- Written by Anna Strom
developing one of the world’s leading research environments in biorefinery by linking up with pulp and paper makers, forestry operators and their processing industries, as well as a biorefinery umbrella organisation in biorefinery research and innovation.
December 1 at Örnsköldsvik, Sweden, researchers in Bio4Energy from universities at Luleå and Umeå, and the Swedish University of Agricultural Sciences, will be hosting a meeting for north Sweden’s paper and pulp, forestry and biorefinery industries, together with the Processum Biorefinery Initiative.
This organisation runs research and development activities for its 21 industrial member firms in biorefinery of forest-sourced materials. Notably Processum is setting up pilot facilities at Örnsköldsvik by which to test and refine raw materials—generally biomass or waste streams from forestry operations, or other organic waste—with a view to make biofuels or “green” chemicals. Processum also plays host to a state-sponsored ‘Biorefinery of the Future’ project to bring research on bioenergy and
biorefinery to industry. B4E industrial partner SEKAB has summarised the Processum mandate.
Some 90 stakholders to forestry and biorefinery R&D have signed up to attend the 1 December meeting. The B4E and Processum leadership said it should serve to connect the scientific and business communities and, notably, start opening up the region's “unique” set of demonstration facilities to researchers throughout the country.
“By taking this initiative we want to provide a forum for researchers and business to find common ground. They affect each other's activities and develop jointly”, said B4E programme manager Stellan Marklund, who is also a professor at Umeå University.
Once inaugurated, the Processum “pilot park” will be filling a void in the existing park of demonstration facilities that line the coast of northeastern Sweden, according to Processum CEO Clas Engström. The new installations will enable researchers and process engineers to run trials on a medium-range scale which are larger than such performed in a laboratory but smaller than those mimicking industrial production. A range of raw materials, products and processes could be tested on site, Engstöm added.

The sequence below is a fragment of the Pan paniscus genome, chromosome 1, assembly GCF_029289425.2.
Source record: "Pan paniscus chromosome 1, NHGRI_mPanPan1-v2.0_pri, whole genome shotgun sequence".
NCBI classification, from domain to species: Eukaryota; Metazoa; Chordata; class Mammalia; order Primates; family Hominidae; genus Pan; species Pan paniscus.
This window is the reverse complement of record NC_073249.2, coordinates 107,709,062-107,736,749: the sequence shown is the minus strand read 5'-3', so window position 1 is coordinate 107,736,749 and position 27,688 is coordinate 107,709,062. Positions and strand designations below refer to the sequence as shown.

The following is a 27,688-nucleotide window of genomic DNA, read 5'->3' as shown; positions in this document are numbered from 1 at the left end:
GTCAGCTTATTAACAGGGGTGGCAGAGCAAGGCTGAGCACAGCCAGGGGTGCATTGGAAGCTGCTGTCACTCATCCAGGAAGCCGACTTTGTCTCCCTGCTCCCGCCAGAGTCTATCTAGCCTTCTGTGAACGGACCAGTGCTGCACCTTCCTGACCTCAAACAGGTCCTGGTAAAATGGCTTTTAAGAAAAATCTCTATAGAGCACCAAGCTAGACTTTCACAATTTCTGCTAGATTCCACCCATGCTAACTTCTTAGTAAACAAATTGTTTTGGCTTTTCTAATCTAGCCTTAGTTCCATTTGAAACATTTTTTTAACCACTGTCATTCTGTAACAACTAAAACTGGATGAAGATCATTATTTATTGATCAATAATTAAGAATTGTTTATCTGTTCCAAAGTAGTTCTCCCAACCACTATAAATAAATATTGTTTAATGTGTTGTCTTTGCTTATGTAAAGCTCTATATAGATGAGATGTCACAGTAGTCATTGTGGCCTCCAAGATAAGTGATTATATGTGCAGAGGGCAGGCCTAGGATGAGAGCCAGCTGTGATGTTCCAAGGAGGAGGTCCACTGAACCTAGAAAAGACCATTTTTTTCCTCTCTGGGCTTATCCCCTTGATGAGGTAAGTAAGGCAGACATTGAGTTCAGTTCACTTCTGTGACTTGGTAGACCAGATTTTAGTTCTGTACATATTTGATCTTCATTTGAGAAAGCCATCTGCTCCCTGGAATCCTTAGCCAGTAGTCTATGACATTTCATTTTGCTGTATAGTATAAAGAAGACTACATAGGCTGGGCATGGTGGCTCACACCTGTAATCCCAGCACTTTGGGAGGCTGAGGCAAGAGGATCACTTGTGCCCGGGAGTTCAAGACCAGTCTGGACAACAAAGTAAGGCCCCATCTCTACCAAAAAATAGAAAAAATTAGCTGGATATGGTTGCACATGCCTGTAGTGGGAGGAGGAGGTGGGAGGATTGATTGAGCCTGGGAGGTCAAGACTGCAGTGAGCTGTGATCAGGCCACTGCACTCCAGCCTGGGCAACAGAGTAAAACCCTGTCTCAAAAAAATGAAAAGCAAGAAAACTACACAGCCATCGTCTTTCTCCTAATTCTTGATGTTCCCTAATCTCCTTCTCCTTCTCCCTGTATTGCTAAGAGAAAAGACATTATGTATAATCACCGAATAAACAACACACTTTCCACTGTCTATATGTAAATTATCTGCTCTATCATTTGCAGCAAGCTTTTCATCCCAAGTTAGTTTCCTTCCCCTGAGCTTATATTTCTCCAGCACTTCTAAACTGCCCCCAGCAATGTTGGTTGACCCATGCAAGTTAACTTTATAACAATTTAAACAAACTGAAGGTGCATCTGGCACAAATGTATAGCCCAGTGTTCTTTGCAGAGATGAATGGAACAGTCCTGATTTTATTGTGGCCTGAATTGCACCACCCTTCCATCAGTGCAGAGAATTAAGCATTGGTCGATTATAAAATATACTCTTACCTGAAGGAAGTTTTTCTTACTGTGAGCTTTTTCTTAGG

“Thanks to the pilot installations (those performing trials) will be able to complement different techniques at different scales in view of running tests on biomass”, said Engström who used to work to facilitate contacts between academia and the business community as a consultant with Sweco EuroFutures, before joining Processum in 2009.
“All processes in biorefinery are interlinked. We looked carefully at what might be missing with regard to biorefinery pilot equipments. We saw that (facilities for performing trials) on a medium-range scale were missing and that the (different installations in the) park would have to be very flexible. We need to be able to test many… materials in small steps. You should be able to apply high-pressure treatments, break materials down into fractions, tumble them and combine various (processes)”.
If cooperation between industry and academia on the region's biorefinery demonstration facilities could be further deepened, some of them might be opened up to biorefinery researchers throughout the country and, perhaps, beyond.
“In an international perspective this (would be) unique”, Engström said.
Pilot facilities at Umeå, Piteå, Härnösand, Sundsvall and Örnsköldsvik will be presented a the 1 December meeting. Members of the press, and biorefinery stakeholders who register with Processum, are encouraged to attend from 10.30 a.m. at address; Hörnebergsvägen 12, Örnsköldsvik, Sweden.
B4E and Processum Biorefinery Initiative 29 November issued a press release in Swedish to local, regional and national press and selected stakeholders.